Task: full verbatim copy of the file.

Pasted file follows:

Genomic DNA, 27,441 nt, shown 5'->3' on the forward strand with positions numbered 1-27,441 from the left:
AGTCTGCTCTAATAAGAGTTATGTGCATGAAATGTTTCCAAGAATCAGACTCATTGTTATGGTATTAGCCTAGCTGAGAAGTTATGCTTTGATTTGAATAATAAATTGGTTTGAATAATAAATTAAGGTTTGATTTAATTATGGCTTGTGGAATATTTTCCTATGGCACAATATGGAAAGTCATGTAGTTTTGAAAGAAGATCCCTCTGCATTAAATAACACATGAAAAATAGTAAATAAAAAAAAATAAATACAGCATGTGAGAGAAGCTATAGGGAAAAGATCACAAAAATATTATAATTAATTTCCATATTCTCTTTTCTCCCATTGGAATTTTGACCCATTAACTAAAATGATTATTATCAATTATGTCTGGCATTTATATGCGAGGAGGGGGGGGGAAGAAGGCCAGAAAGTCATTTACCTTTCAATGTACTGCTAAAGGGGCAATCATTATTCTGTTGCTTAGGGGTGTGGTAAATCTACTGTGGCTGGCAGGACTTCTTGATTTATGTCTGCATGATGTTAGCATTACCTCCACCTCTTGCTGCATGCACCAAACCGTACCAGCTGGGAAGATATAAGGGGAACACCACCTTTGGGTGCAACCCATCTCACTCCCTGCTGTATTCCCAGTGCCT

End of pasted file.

Genomic DNA, 27,441 nt, shown 5'->3' on the forward strand with positions numbered 1-27,441 from the left:
AGTCTGCTCTAATAAGAGTTATGTGCATGAAATGTTTCCAAGAATCAGACTCATTGTTATGGTATTAGCCTAGCTGAGAAGTTATGCTTTGATTTGAATAATAAATTGGTTTGAATAATAAATTAAGGTTTGATTTAATTATGGCTTGTGGAATATTTTCCTATGGCACAATATGGAAAGTCATGTAGTTTTGAAAGAAGATCCCTCTGCATTAAATAACACATGAAAAATAGTAAATAAAAAAAAATAAATACAGCATGTGAGAGAAGCTATAGGGAAAAGATCACAAAAATATTATAATTAATTTCCATATTCTCTTTTCTCCCATTGGAATTTTGACCCATTAACTAAAATGATTATTATCAATTATGTCTGGCATTTATATGCGAGGAGGGGGGGGGAAGAAGGCCAGAAAGTCATTTACCTTTCAATGTACTGCTAAAGGGGCAATCATTATTCTGTTGCTTAGGGGTGTGGTAAATCTACTGTGGCTGGCAGGACTTCTTGATTTATGTCTGCATGATGTTAGCATTACCTCCACCTCTTGCTGCATGCACCAAACCGTACCAGCTGGGAAGATATAAGGGGAACACCACCTTTGGGTGCAACCCATCTCACTCCCTGCTGTATTCCCAGTGCCT